The Stiegler’s Gorge project is a 48-year-old folly that will not deliver the energy security that President John Magufuli seems convinced it will
Every aspirant dictator seems to want at least one Soviet-style mega-project to their name. It is almost as if the construction of a white elephant will validate the personality cult that they invariably build for themselves. The Stiegler’s Gorge hydropower project in Tanzania is President John Magufuli’s version, a project first conceived in 1972 and never implemented for reasons that I hope to make obvious in this piece. Colloquially known as “the bulldozer”, Magufuli has indicated that any vocalised objection to the project will land the objector in prison.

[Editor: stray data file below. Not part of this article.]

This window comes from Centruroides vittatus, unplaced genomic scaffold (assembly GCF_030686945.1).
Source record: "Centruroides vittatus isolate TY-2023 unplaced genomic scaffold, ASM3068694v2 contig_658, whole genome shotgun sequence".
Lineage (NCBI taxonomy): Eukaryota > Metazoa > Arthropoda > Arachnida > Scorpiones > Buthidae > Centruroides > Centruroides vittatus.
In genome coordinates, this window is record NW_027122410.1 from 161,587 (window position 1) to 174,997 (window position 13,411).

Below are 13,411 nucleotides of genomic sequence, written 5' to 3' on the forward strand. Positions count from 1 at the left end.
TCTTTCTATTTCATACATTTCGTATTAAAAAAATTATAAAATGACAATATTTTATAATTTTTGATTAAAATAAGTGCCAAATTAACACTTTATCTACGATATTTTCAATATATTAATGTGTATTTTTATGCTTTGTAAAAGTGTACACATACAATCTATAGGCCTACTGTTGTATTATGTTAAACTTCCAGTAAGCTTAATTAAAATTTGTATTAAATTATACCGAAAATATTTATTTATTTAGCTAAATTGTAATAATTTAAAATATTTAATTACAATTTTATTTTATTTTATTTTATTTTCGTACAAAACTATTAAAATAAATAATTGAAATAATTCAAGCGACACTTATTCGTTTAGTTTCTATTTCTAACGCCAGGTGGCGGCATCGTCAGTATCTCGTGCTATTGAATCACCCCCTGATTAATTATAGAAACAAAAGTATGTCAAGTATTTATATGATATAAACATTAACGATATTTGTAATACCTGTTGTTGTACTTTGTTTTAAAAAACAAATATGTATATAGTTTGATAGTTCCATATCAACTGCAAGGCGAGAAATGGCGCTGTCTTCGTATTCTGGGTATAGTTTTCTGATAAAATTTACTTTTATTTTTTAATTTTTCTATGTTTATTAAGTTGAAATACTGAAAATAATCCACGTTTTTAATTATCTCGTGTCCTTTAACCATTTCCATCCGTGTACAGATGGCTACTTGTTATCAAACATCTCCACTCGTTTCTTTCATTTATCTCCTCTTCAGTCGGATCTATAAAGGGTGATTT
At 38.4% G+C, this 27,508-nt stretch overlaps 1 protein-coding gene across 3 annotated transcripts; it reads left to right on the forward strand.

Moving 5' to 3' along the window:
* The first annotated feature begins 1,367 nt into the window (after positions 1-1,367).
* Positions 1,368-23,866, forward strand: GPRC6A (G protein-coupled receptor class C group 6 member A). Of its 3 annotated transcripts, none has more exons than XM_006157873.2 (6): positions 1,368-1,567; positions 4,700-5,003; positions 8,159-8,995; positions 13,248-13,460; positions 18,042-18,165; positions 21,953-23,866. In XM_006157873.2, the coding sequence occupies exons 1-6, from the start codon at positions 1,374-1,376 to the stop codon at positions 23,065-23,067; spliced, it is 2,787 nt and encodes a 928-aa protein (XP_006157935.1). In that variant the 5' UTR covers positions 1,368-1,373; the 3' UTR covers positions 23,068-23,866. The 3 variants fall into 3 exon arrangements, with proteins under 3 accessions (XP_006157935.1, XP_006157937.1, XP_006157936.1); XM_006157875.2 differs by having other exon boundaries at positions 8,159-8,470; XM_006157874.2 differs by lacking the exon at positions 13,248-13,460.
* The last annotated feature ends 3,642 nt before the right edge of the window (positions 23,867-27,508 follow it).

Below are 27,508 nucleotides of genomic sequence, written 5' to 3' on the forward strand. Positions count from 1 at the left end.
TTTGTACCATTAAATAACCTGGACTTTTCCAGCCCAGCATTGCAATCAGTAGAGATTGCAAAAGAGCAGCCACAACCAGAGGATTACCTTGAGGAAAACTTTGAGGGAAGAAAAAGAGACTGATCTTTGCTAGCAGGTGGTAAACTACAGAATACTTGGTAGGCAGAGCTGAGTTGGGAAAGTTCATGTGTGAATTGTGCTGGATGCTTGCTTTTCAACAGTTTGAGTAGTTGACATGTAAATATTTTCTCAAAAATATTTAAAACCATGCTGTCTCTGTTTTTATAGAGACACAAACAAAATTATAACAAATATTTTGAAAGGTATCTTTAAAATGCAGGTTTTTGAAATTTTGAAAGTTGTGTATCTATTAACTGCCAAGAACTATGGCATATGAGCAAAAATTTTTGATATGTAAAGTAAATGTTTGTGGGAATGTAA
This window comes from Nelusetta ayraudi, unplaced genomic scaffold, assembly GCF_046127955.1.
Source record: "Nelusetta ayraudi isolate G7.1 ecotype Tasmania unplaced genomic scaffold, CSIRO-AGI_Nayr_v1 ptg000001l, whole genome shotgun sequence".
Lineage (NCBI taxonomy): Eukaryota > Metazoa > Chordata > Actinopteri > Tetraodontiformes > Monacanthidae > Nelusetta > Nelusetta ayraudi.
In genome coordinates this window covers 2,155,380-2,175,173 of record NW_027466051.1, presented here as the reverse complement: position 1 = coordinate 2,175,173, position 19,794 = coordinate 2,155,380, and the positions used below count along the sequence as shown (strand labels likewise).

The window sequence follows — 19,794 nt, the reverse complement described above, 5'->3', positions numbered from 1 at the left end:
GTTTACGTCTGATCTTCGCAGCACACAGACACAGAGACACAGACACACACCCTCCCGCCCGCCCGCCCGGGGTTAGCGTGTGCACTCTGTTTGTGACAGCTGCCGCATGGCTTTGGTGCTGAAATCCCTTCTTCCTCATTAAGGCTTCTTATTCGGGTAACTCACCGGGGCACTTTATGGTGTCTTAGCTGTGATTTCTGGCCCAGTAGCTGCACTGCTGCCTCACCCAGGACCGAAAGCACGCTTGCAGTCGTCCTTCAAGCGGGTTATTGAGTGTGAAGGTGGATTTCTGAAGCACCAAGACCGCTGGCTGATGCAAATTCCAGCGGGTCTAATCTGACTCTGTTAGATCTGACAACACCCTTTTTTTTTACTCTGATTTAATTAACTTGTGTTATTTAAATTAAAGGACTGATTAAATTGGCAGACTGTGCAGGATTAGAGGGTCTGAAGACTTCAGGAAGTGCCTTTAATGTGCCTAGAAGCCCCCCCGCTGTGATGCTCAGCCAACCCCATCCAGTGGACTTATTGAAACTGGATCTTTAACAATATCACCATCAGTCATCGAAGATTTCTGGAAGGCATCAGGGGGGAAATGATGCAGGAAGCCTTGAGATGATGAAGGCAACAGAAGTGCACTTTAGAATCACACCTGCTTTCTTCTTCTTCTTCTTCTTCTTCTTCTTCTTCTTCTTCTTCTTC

When I first travelled to Tanzania in early 2016, the nation was euphoric about Magufuli having come to power, despite serious problems with the previous year’s elections. His ruling party, the Chama Cha Mapinduzi (CCM) lost the Zanzibar element of the 2015 elections but then won the 2016 re-run. The party has been in power for 59 years now. According to the co-opted electoral commission, the CCM’s Magufuli won the 2020 elections with an outlandish 85% of the vote. There is zero evidence that the elections were credible, free or fair. The opposition, whose candidate Tundu Lissu received only 13% of the vote, had little to no chance of winning, largely because it’s extremely risky to be an opposition politician given the levels of violent repression to which the CCM has resorted to maintain power.